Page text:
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Ocado: Stock hits all time high amid deal-making frenzy

Alanna Petroff
Senior Economics Correspondent at Yahoo Finance UK
Ocado shares have rallied by nearly 150% over the past 12 months. Photo: Jason Alden/Bloomberg/Getty Images

Ocado stock shot up to an all-time high on Tuesday as investors cheered the announcement of a new lucrative deal in Australia.

Ocado’s deal with Coles Group, which is one of Australia’s largest retailers, is the latest in a string of international agreements that promise to deliver a new wave of revenue to the British food delivery and logistics firm.

Shares in the company have now rallied by nearly 150% over the past 12 months — and 430% in the past two years — as Ocado has proven its deal-making might.

Ocado (OCDO.L) has been signing agreements around the world to help new international partners improve their online grocery delivery services. Retailers are keen to use its cutting-edge technology and warehouse robots.

Food retail is changing rapidly, and with the likes of Amazon threatening even more rapid disruption it’s no surprise companies are looking to bring in external expertise,” said George Salmon, an equity analyst at Hargreaves Lansdown.

A major deal with America’s Kroger (KR) announced in May 2018 saw Ocado shares nearly double in a single day. This followed another deal in January 2018 with Canada’s second-largest grocery chain, Sobey’s.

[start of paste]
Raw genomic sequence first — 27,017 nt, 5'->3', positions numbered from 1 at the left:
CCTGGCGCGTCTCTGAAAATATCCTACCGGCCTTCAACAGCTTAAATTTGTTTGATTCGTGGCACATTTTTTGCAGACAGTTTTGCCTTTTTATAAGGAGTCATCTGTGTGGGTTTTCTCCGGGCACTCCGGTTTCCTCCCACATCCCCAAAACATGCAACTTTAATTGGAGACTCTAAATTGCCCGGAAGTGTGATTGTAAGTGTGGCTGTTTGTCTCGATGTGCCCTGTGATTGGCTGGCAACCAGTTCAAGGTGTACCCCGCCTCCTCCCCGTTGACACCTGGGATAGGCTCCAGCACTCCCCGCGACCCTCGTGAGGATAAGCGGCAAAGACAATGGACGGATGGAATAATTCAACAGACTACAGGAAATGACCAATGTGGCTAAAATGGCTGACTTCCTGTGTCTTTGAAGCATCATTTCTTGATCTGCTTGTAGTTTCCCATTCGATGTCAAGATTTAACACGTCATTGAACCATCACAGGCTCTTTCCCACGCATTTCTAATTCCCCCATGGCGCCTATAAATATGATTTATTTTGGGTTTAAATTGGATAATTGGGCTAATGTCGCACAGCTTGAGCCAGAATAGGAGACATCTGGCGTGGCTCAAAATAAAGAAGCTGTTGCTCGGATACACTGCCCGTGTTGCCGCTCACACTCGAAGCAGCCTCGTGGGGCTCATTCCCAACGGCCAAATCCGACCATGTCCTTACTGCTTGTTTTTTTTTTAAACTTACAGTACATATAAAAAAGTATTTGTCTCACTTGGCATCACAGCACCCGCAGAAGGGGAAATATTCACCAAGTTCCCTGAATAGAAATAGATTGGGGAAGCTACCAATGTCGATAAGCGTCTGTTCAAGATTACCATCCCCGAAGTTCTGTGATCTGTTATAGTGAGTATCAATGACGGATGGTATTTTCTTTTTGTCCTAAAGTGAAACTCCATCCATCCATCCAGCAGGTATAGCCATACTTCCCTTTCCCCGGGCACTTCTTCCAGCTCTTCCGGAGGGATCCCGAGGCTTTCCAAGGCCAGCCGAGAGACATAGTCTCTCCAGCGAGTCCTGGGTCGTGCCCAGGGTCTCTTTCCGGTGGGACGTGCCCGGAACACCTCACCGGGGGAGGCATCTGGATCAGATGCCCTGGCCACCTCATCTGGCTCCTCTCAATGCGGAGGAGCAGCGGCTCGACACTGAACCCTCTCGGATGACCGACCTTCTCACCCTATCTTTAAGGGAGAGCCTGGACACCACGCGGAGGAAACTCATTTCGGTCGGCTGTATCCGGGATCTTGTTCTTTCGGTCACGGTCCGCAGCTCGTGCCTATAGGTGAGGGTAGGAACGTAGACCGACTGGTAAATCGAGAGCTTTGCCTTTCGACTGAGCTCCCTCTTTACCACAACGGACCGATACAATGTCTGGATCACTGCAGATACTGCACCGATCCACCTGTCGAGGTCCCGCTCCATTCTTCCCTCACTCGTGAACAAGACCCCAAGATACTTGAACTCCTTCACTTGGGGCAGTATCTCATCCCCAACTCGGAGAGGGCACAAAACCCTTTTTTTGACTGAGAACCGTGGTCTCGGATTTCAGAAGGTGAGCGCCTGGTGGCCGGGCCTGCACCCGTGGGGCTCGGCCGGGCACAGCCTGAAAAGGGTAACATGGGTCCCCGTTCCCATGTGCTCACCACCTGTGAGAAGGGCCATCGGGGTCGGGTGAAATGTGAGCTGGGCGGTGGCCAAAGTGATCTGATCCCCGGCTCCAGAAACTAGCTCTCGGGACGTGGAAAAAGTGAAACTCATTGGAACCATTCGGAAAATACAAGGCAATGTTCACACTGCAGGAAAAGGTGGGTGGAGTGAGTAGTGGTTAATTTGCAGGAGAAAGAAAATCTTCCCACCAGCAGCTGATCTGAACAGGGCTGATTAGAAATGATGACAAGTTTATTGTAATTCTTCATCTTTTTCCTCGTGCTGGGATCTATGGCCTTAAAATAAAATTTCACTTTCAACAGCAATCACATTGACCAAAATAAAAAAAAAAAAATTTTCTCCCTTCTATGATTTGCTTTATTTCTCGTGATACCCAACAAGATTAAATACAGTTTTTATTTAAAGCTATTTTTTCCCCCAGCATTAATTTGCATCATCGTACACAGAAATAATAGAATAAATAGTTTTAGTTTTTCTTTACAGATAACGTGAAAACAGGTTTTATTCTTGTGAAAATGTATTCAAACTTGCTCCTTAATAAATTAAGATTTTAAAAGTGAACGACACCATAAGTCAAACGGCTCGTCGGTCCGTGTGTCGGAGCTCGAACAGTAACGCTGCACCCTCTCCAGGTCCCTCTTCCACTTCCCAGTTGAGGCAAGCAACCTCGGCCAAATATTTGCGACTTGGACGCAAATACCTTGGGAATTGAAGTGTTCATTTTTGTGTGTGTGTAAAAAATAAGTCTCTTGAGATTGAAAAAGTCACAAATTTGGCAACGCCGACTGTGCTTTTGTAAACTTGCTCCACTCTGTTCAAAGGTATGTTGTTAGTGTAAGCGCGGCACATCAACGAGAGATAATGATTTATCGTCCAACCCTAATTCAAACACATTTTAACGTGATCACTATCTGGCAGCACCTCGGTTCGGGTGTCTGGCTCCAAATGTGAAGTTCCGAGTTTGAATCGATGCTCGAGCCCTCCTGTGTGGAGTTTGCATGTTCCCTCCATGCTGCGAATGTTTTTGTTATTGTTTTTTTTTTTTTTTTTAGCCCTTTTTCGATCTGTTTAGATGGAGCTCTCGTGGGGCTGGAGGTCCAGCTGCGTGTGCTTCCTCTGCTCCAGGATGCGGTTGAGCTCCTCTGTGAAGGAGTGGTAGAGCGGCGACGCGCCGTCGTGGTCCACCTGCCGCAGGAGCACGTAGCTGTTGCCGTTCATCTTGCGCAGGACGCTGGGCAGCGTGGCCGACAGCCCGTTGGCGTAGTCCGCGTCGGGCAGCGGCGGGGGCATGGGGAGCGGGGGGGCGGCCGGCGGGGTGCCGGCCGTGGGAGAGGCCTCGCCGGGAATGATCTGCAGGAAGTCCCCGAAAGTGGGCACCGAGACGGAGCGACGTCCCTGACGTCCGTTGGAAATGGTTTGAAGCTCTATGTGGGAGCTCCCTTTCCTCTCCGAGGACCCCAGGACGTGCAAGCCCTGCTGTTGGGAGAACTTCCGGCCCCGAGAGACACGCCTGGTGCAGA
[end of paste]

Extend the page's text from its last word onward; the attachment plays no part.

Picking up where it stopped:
“Ocado’s best-in-class proposition, built upon years of developed know-how and technological expertise, positions it well for further outperformance in the UK and monetisation overseas,” RBC Europe analyst Sherri Malek said.

Ocado stock has been rising as the company has signed many new international deals. Chart: Yahoo Finance

But each time Ocado signs a deal in a new market, it is blocked from doing any more deals in that country. The contracts for the US, Canada, and Australia stipulate that the retail partners have exclusive access to Ocado’s delivery know-how. That limits its ability to do new deals in the future.

It’s a “perennial debate” about whether Ocado can keep signing new deals, Dusan Milosavljevic, a food retail analyst at Berenberg bank, said in an interview with Yahoo Finance UK. He said he believes more agreements will come, but they will be on a smaller scale and in smaller markets.

One of the biggest markets in the world — China — is considered off-limits since the country is already so advanced in the online delivery industry and wouldn’t need Ocado’s help to improve their services, Milosavljevic said.

But investors remain undeterred by these constraints. There are hopes that the company could expand sales again by growing in the non-food delivery business.

“The same way they’re moving bananas around, the next step is they could move small toys around, or cars around. Deploying the same concept of efficient fulfilment into other [sectors],” Milosavljevic said.

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